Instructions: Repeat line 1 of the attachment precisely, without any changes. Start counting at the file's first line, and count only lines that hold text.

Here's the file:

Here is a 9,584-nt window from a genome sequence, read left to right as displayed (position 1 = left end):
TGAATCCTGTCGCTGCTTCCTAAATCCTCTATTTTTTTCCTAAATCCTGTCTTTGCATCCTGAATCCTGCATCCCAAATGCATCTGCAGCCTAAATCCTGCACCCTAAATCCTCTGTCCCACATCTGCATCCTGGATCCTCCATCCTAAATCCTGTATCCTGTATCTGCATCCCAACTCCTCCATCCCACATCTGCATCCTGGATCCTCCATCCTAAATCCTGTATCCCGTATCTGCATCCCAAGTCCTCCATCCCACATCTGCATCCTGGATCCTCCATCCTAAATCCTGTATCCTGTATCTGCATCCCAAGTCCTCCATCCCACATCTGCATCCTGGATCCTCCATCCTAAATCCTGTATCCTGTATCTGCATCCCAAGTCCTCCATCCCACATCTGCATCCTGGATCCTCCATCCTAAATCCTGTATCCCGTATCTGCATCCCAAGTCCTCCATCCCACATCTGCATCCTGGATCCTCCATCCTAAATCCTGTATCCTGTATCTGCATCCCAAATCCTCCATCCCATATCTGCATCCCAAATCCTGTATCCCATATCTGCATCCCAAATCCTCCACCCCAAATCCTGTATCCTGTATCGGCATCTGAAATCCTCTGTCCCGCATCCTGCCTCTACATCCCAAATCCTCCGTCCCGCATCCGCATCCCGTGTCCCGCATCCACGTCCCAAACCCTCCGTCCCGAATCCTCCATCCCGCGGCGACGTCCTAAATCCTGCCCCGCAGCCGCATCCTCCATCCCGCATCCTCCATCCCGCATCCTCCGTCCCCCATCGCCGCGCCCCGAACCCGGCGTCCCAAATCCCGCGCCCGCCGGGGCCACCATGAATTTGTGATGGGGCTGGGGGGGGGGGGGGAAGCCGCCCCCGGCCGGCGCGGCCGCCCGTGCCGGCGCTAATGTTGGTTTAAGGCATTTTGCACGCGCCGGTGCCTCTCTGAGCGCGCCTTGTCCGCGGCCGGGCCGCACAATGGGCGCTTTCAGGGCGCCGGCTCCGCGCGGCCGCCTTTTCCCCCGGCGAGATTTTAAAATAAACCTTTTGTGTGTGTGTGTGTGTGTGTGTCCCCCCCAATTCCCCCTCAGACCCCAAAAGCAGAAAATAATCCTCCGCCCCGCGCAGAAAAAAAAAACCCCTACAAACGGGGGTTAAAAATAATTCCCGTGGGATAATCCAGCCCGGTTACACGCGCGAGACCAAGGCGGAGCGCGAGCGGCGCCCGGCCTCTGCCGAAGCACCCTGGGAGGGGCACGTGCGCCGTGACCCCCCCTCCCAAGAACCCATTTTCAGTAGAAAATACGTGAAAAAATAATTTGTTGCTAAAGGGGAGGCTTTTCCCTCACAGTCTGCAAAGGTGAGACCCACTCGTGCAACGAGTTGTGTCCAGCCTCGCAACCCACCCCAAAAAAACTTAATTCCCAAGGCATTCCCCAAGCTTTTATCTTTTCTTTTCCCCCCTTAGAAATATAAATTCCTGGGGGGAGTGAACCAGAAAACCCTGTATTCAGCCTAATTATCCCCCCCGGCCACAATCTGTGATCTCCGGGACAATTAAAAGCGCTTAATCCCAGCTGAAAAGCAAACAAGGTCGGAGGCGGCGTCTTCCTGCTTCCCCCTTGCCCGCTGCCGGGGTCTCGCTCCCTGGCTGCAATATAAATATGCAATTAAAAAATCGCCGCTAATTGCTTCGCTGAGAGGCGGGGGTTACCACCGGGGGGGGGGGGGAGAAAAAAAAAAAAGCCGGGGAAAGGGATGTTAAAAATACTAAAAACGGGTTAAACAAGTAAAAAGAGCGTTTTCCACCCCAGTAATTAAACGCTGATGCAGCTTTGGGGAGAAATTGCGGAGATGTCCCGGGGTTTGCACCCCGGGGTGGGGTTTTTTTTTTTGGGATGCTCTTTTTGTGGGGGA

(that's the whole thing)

Here is a 9,584-nt window from a genome sequence, read left to right as displayed (position 1 = left end):